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PLoS One. 2013;8(2):e56167. doi: 10.1371/journal.pone.0056167. Epub 2013 Feb 6.

Dietary abrasiveness is associated with variability of microwear and dental surface texture in rabbits.

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Biocenter Grindel and Zoological Museum, University of Hamburg, Hamburg, Germany.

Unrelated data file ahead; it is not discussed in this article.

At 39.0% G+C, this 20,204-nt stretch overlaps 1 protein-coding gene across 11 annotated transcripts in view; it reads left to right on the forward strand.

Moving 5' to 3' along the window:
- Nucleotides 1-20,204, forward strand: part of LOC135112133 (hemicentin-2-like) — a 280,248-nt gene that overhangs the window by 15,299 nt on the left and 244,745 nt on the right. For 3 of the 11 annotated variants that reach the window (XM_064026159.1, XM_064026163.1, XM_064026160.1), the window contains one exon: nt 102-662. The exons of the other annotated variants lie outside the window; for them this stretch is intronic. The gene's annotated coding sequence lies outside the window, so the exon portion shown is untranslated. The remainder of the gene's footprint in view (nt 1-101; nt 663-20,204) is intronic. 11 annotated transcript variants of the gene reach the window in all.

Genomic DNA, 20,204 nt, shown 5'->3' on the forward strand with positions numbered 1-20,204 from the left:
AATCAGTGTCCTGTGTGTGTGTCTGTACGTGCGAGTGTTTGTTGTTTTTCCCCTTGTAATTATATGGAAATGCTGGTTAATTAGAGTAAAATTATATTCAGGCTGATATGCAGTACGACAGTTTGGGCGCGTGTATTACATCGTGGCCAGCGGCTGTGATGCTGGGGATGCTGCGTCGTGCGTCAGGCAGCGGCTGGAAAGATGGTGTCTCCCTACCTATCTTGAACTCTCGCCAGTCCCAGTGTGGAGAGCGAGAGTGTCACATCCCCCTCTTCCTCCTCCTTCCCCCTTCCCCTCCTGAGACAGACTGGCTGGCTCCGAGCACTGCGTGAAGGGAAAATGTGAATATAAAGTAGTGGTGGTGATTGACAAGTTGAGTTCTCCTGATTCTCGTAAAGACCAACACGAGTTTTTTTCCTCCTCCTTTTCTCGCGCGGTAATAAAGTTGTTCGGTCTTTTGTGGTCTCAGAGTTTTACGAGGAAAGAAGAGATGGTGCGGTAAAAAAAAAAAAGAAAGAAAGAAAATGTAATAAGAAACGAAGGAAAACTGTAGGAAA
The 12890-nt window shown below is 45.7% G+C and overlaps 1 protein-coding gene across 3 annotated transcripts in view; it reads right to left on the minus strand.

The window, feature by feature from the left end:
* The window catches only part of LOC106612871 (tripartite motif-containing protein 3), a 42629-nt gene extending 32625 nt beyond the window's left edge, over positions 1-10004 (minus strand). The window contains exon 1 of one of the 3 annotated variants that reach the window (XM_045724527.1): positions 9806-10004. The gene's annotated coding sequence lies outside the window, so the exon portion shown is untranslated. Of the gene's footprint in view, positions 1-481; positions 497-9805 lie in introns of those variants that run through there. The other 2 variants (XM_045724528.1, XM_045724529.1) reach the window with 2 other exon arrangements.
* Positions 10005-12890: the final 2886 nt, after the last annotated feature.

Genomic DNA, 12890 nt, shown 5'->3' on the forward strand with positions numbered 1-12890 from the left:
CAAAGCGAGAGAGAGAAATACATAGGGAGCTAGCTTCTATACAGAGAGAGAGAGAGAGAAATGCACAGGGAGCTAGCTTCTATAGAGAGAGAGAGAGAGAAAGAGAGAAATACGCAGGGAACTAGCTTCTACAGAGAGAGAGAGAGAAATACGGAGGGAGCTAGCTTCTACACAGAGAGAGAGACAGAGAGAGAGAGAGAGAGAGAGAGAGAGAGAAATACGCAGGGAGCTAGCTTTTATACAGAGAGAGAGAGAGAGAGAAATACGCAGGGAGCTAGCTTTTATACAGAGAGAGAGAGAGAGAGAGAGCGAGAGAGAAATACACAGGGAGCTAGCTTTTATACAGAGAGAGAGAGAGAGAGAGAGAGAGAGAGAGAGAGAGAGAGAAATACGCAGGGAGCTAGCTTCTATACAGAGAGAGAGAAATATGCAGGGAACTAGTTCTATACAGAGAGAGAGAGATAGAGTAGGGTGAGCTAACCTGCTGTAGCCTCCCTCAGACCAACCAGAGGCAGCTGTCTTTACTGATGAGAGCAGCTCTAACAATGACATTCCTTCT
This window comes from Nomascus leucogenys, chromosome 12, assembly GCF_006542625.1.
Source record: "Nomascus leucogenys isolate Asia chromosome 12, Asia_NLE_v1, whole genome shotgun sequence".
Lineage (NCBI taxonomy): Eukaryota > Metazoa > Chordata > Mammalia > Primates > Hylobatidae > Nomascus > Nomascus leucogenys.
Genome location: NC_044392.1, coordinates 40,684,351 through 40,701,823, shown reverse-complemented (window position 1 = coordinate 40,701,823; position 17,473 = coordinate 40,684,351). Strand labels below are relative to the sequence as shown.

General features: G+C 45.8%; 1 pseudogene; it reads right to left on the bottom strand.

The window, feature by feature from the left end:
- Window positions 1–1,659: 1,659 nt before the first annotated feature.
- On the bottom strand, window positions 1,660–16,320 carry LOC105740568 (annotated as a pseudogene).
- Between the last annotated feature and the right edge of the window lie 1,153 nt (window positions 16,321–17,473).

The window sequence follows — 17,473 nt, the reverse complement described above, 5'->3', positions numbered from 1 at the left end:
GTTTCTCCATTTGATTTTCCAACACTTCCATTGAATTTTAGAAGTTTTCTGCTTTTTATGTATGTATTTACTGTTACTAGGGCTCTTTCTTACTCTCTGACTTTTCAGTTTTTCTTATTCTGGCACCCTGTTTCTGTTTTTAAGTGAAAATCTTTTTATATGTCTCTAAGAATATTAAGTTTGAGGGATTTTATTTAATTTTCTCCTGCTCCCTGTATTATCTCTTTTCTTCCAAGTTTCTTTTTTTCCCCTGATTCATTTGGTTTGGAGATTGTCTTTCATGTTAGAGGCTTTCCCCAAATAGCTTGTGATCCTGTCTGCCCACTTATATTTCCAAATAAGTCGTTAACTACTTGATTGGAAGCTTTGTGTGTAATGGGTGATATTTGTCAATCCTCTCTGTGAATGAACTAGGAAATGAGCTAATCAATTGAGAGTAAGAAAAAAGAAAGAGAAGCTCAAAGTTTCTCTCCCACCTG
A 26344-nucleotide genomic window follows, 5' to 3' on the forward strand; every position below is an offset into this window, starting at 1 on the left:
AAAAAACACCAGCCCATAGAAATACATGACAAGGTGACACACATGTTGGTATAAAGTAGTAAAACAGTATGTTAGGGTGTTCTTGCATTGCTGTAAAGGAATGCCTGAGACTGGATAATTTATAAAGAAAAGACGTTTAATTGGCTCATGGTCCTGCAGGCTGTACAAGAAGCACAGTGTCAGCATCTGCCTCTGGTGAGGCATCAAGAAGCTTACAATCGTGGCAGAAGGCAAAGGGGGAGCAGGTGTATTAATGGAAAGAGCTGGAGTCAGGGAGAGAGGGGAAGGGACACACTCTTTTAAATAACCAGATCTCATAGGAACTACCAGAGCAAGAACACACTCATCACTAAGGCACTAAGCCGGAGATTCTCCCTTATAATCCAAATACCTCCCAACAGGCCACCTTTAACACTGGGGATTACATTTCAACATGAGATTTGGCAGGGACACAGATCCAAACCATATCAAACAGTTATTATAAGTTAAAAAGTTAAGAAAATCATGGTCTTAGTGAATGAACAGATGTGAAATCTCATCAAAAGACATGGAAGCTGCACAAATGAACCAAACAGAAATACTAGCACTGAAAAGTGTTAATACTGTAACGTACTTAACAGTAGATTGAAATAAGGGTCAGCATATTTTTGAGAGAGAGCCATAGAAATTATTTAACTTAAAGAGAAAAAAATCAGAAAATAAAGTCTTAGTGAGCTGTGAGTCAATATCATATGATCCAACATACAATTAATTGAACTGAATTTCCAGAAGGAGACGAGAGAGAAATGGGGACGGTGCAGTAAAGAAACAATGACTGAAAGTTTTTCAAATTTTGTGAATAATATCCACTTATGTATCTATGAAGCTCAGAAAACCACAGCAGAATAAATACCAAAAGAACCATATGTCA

Dental microwear and 3D surface texture analyses are useful in reconstructing herbivore diets, with scratches usually interpreted as indicators of grass dominated diets and pits as indicators of browse. We conducted feeding experiments with four groups of rabbits (Oryctolagus cuniculus) each fed a different uniform, pelleted diet (lucerne, lucerne & oats, grass & oats, grass). The lowest silica content was measured in the lucerne and the highest in the grass diet. After 25 weeks of exposure to the diets, dental castings were made of the rabbit's lower molars. Occlusal surfaces were then investigated using dental microwear and 3D areal surface texture analysis. In terms of traditional microwear, we found our hypothesis supported, as the grass group showed a high proportion of (long) "scratches" and the lucerne group a high proportion of "pits". Regardless of the uniform diets, variability of microwear and surface textures was higher when silica content was low. A high variability in microwear and texture analysis thus need not represent dietary diversity, but can also be related to a uniform, low-abrasion diet. The uniformity or variability of microwear/texture analysis results thus might represent varying degrees of abrasion and attrition rather than a variety of diet items per se.

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